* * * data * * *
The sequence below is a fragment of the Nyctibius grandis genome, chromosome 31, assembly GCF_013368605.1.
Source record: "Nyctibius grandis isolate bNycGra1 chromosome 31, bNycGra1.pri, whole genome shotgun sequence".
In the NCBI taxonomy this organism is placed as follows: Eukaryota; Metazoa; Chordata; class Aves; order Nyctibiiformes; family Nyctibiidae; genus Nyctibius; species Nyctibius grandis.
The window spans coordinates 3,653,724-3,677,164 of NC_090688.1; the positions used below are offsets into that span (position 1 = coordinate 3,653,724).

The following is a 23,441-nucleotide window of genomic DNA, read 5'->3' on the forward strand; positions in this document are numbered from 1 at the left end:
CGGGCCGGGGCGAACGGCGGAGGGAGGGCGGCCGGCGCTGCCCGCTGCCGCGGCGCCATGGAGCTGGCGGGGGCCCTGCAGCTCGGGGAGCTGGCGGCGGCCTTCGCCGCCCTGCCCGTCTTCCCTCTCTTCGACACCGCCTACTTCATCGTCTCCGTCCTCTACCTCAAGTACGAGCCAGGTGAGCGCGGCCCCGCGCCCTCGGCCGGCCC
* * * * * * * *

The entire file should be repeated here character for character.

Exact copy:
The sequence below is a fragment of the Nyctibius grandis genome, chromosome 31, assembly GCF_013368605.1.
Source record: "Nyctibius grandis isolate bNycGra1 chromosome 31, bNycGra1.pri, whole genome shotgun sequence".
In the NCBI taxonomy this organism is placed as follows: Eukaryota; Metazoa; Chordata; class Aves; order Nyctibiiformes; family Nyctibiidae; genus Nyctibius; species Nyctibius grandis.
The window spans coordinates 3,653,724-3,677,164 of NC_090688.1; the positions used below are offsets into that span (position 1 = coordinate 3,653,724).

The following is a 23,441-nucleotide window of genomic DNA, read 5'->3' on the forward strand; positions in this document are numbered from 1 at the left end:
CGGGCCGGGGCGAACGGCGGAGGGAGGGCGGCCGGCGCTGCCCGCTGCCGCGGCGCCATGGAGCTGGCGGGGGCCCTGCAGCTCGGGGAGCTGGCGGCGGCCTTCGCCGCCCTGCCCGTCTTCCCTCTCTTCGACACCGCCTACTTCATCGTCTCCGTCCTCTACCTCAAGTACGAGCCAGGTGAGCGCGGCCCCGCGCCCTCGGCCGGCCC